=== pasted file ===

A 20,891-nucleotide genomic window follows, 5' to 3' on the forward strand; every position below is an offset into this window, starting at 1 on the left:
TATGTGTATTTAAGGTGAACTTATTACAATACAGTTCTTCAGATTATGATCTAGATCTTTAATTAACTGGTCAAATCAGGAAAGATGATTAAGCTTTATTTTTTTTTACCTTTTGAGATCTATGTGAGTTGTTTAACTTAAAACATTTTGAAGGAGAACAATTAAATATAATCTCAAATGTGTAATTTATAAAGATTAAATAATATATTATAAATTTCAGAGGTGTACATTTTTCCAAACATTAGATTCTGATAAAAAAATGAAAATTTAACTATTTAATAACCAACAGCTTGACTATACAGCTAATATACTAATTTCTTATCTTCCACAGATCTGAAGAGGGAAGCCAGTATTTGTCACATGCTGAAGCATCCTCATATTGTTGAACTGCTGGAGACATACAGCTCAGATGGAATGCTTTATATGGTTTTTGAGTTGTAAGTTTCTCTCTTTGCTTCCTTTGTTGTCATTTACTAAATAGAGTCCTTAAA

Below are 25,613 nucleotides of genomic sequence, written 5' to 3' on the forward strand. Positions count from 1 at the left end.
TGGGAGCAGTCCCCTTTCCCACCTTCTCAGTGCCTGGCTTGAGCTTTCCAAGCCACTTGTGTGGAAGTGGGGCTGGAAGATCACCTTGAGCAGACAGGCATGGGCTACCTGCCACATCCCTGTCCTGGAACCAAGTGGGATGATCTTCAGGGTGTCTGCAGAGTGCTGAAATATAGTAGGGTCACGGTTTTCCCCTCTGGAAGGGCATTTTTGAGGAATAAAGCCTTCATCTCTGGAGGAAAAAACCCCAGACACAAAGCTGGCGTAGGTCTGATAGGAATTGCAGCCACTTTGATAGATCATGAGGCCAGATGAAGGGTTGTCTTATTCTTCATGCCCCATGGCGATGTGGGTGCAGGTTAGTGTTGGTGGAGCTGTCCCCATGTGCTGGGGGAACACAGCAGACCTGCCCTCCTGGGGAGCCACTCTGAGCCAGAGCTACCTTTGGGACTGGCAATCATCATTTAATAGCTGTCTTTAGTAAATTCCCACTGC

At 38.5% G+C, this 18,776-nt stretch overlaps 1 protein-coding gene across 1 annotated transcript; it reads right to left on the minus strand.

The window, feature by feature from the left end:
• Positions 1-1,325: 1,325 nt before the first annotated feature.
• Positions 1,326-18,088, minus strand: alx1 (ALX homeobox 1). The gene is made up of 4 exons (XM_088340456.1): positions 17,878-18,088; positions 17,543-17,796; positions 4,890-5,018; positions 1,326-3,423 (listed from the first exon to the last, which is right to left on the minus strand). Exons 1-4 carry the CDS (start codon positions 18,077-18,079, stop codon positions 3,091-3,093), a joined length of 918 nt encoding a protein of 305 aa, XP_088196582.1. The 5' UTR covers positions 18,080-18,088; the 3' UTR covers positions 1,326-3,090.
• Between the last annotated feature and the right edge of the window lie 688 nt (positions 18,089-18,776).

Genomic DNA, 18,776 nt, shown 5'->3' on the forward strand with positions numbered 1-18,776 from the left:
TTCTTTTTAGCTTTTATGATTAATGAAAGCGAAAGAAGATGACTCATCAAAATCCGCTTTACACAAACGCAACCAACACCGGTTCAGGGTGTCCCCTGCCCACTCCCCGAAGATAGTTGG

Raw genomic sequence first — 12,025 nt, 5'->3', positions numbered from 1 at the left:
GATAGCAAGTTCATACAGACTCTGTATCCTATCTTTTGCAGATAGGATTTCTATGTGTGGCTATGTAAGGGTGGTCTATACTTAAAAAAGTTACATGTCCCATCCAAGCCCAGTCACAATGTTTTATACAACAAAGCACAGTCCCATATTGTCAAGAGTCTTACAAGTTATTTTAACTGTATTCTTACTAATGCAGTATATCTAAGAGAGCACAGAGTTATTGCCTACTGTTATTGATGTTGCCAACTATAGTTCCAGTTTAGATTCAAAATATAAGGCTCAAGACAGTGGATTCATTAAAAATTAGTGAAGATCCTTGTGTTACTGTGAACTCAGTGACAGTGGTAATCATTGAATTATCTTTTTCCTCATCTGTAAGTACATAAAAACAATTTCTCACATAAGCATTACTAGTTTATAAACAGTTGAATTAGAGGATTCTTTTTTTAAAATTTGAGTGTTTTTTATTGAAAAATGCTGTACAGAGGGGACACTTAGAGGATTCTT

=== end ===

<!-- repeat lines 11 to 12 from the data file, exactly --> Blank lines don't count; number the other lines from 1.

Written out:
TTCTTTTTAGCTTTTATGATTAATGAAAGCGAAAGAAGATGACTCATCAAAATCCGCTTTACACAAACGCAACCAACACCGGTTCAGGGTGTCCCCTGCCCACTCCCCGAAGATAGTTGG

Raw genomic sequence first — 12,025 nt, 5'->3', positions numbered from 1 at the left: